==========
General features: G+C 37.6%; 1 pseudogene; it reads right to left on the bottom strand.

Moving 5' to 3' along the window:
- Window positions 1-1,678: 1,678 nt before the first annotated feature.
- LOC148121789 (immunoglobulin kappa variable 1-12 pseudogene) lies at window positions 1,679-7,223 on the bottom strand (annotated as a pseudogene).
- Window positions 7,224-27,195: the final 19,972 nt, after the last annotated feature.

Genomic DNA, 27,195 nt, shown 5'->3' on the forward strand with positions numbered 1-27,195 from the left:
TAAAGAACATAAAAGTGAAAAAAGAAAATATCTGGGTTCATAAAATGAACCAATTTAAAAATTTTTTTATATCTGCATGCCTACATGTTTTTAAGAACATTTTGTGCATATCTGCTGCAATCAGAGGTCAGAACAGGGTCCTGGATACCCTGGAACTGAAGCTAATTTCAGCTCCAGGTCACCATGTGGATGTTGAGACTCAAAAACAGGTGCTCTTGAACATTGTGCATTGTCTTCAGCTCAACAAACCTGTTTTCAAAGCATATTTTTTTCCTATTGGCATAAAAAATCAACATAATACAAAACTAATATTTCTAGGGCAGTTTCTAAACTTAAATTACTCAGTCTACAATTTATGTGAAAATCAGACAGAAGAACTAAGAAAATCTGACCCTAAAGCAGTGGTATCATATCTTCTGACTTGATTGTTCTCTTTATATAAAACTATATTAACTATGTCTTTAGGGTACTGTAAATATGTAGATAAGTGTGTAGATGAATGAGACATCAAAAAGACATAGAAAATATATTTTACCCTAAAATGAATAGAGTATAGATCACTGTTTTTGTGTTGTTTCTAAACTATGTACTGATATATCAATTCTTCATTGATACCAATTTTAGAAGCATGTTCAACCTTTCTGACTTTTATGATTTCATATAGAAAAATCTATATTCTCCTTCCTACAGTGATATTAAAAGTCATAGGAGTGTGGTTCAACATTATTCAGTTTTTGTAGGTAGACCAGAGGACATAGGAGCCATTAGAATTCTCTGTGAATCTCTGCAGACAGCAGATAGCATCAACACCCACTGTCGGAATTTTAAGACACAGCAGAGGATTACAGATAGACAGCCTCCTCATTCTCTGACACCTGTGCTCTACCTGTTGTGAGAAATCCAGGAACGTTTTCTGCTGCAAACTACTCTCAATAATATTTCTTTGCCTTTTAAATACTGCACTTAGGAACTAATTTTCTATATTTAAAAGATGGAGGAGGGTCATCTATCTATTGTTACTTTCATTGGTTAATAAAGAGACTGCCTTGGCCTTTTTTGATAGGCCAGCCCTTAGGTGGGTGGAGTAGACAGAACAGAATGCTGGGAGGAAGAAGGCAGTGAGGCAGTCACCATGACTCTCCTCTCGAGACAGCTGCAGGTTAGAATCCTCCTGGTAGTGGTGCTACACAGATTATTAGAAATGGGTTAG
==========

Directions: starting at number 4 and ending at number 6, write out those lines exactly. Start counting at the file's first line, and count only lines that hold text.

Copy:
- LOC148121789 (immunoglobulin kappa variable 1-12 pseudogene) lies at window positions 1,679-7,223 on the bottom strand (annotated as a pseudogene).
- Window positions 7,224-27,195: the final 19,972 nt, after the last annotated feature.

Genomic DNA, 27,195 nt, shown 5'->3' on the forward strand with positions numbered 1-27,195 from the left: